Next Street and Common Future partnered with the Women’s Business Center RVA, ReeSources, Inc., and a collection of local stakeholders in Greater Richmond to examine the current state of play of the region’s small business communities and supporting ecosystem, with a specific lens on local businesses owned by people of color and the COVID-19 response and recovery.
The path forward
This assessment culminates in a set of recommendations and a proposed path forward aimed at significantly narrowing racial gaps in business ownership, revenue, and employment across all of Greater Richmond within the next five years, with the long-term goal of closing the racial gaps. There is an opportunity to meet small businesses owned by people of color where they are, provide them with capital, services, and opportunities that have a transformational impact on their businesses, and create wealth and vibrancy in their communities.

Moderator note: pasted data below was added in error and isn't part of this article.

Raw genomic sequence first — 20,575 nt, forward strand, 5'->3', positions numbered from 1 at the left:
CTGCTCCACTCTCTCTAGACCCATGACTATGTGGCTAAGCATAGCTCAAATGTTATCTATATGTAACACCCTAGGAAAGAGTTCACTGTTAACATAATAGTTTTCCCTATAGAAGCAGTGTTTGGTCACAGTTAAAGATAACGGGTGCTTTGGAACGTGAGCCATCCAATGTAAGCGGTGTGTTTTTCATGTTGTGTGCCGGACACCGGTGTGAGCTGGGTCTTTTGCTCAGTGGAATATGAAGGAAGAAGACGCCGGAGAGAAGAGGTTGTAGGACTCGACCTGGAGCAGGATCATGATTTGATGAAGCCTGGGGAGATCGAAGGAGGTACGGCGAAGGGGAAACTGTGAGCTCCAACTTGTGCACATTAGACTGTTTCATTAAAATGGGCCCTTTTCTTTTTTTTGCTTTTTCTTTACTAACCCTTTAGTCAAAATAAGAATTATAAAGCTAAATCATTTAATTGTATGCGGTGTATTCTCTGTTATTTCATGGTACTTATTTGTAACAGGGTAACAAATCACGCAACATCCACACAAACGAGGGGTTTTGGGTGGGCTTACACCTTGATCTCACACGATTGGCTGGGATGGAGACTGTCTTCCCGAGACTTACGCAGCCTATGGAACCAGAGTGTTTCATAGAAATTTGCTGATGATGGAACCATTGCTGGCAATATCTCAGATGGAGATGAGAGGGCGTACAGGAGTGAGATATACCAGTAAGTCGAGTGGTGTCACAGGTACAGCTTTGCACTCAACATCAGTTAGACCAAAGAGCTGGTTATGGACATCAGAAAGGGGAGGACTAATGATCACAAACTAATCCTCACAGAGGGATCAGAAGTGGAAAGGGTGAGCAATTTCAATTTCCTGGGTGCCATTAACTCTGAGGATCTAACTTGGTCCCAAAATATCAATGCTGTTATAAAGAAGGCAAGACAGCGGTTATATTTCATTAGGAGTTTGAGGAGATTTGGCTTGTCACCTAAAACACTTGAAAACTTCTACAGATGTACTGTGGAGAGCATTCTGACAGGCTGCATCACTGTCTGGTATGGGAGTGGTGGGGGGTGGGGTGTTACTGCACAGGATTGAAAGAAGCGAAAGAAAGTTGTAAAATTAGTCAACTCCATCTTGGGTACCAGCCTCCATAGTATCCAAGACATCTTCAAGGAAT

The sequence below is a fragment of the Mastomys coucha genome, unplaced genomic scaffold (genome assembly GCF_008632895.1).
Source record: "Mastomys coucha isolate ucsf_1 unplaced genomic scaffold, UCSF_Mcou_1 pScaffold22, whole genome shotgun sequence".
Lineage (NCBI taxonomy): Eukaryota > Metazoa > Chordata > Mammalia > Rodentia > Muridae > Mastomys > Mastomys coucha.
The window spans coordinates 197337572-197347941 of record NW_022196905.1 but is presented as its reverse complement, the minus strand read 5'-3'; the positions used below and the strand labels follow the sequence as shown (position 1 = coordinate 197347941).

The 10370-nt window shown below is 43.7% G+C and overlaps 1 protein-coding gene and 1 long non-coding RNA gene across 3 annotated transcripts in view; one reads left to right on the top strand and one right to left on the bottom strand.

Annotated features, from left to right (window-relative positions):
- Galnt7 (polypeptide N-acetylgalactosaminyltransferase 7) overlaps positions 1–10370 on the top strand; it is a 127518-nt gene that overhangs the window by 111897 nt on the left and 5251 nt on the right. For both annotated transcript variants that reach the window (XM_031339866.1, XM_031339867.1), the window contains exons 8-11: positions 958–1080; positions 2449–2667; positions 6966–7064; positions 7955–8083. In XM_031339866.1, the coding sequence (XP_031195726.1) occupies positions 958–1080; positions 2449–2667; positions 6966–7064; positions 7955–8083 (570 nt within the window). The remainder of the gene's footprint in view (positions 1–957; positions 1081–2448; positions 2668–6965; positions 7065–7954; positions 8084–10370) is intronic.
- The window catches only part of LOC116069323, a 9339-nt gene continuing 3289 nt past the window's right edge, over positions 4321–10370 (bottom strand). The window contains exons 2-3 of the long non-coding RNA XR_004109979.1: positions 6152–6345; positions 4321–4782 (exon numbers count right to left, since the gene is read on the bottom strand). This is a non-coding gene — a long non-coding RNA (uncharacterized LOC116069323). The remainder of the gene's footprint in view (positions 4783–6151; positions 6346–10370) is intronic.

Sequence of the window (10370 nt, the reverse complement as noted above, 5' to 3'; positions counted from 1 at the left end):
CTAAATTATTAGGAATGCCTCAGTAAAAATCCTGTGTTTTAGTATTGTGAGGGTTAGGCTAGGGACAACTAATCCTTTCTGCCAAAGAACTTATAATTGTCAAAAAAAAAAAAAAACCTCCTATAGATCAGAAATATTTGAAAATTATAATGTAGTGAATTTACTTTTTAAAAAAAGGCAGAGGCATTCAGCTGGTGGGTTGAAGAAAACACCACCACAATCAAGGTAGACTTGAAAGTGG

How we approached the assessment
With the financial support of JPMorgan Chase & Co., Next Street and Common Future studied Greater Richmond’s unique economic and social context and the state of play for the region’s small business communities, identifying critical needs in equitable access to capital, customers, and services. The research was then synthesized and shared with a coalition of over 30 local stakeholders, led by Shirley Crawford, Women’s Business Center RVA, and Carol Reese, ReeSources, Inc., to inform strategies co-created to address the historical inequities for small businesses owned by people of color, deepened by the COVID-19 crisis.
This research approach spanned across nine cities and regions across the U.S. throughout 2020 and 2021 and is centered around community engagement and fostering a network of relationships among local community organizations and leaders to catalyze solutions focused on racial equity and recovery from the COVID-19 pandemic